The Scottish Government’s plans to redefine marriage risk undermining religious freedom, the nation’s top Roman Catholic has warned.
The SNP-led Government says it wants to amend the Equality Act to protect those who believe marriage is the union of one man and one woman, while still going ahead with its same-sex marriage plans.
But Cardinal Keith O’Brien has written to the Deputy First Minister Nicola Sturgeon warning that the plans to redefine marriage threaten religious freedom.
“The Bishops’ Conference of Scotland believes that there is considerably more at stake here than the religious freedom of celebrants”, he wrote.
“We believe that religious freedom itself is at stake, in the sense not just of freedom of worship, but of freedom of conscience, freedom of speech and freedom of action.
“Specifically, if a same-sex ‘marriage’ law is enacted, the Bishops’ Conference of Scotland urges that not only should no pressure be put on the Church to solemnise same-sex ‘marriage,’ but no penalty or sanction should accrue for not doing so.”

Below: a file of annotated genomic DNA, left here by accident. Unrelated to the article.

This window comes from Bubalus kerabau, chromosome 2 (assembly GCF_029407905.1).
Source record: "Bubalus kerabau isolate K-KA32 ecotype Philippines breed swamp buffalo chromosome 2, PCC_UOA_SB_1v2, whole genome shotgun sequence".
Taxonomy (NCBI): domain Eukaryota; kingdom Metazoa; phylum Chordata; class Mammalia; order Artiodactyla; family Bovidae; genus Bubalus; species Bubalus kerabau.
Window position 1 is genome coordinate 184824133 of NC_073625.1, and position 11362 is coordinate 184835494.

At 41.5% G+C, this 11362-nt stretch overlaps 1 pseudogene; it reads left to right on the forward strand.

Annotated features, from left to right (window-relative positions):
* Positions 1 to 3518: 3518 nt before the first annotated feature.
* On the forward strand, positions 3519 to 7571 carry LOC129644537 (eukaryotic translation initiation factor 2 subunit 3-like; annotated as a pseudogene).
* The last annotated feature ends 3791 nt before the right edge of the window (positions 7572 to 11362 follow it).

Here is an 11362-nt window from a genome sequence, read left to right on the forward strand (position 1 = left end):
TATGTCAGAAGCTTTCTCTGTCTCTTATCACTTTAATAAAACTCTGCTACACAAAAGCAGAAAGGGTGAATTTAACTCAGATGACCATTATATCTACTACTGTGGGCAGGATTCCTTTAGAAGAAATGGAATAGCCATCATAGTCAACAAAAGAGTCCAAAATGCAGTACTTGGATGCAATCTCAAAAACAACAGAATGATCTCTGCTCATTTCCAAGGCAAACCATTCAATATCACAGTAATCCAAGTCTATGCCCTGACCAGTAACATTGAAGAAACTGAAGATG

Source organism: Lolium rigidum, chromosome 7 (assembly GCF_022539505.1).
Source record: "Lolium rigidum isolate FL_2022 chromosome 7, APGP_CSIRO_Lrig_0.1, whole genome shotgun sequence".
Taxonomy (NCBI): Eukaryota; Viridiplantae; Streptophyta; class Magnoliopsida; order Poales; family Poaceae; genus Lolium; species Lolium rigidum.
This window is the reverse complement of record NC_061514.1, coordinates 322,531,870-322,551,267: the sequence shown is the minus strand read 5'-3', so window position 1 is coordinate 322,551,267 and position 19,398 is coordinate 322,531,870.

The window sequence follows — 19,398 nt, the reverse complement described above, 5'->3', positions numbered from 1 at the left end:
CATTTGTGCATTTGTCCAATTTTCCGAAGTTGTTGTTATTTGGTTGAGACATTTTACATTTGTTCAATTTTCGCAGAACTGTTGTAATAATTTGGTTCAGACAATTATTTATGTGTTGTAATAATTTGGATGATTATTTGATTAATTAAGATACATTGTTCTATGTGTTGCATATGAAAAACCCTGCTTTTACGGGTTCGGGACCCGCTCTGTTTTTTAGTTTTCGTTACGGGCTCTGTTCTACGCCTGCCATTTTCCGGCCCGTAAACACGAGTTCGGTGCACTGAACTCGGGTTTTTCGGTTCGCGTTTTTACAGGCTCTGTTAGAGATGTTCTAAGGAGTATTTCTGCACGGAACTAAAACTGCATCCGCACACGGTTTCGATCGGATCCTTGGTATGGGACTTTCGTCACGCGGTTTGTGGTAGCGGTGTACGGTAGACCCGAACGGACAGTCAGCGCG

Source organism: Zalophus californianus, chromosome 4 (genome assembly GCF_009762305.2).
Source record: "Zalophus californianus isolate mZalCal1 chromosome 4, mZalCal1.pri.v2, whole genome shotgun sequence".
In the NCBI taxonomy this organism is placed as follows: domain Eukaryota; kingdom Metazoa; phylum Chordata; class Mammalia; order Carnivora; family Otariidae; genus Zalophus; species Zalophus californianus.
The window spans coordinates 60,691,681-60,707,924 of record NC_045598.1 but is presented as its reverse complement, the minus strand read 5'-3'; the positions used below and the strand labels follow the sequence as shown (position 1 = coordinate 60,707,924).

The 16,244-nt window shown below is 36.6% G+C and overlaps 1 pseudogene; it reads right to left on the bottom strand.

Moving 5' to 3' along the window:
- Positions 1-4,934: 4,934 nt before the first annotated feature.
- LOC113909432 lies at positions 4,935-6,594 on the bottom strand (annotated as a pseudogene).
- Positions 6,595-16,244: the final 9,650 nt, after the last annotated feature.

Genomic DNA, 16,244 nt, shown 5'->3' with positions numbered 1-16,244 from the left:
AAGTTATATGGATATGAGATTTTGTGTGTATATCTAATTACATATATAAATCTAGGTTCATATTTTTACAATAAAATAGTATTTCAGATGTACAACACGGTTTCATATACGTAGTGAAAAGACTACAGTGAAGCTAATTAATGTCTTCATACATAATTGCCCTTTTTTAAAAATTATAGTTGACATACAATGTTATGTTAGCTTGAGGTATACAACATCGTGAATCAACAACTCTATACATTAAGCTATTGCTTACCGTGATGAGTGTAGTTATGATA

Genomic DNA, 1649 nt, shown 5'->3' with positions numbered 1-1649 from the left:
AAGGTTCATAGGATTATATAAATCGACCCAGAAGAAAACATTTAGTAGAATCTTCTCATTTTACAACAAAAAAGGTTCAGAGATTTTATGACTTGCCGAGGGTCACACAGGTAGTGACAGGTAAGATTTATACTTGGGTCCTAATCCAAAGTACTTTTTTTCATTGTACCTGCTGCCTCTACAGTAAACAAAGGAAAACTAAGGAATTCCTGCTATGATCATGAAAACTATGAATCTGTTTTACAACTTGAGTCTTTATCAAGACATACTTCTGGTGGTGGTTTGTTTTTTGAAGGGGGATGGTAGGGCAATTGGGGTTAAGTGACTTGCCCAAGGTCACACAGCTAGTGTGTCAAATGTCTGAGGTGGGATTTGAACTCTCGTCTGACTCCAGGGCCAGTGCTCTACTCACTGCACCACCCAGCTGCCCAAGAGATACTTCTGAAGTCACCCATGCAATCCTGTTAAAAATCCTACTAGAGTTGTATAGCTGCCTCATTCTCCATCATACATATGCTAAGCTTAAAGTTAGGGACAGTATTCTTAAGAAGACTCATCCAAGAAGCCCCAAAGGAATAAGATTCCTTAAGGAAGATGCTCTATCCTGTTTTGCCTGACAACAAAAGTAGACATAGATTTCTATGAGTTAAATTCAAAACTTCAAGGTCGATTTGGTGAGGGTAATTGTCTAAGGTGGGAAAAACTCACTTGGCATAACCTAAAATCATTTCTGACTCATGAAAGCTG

Cardinal O’Brien also sought assurance that “no one should be prosecuted under the law for speaking against the legislation or upholding in private or public discourse the view that the nature of marriage is a union solely of a man and a woman”.
The Cardinal said the bishops are “deeply disappointed” at the decision to push ahead “especially because the Government simply ignored its own consultation”.
The Government revealed that it intended to push ahead with the redefinition of marriage last month despite the response to its consultation being 2:1 against.
The Cardinal said that this showed “quite emphatically that there was little will for the legalisation of same-sex ‘marriage’ among those who responded to the consultation”.
The decision to push ahead with same-sex marriage has led to two of the party’s veteran activists quitting.
Last week it emerged that former Councillor Liz Fordyce, who sat on Dundee City Council for 13 years and chaired the Dundee East constituency branch, had quit the party after 46 years.
And the week before Robert Stewart, another veteran activist, quit the party and branded the leadership’s decision to push ahead with same-sex marriage “undemocratic”.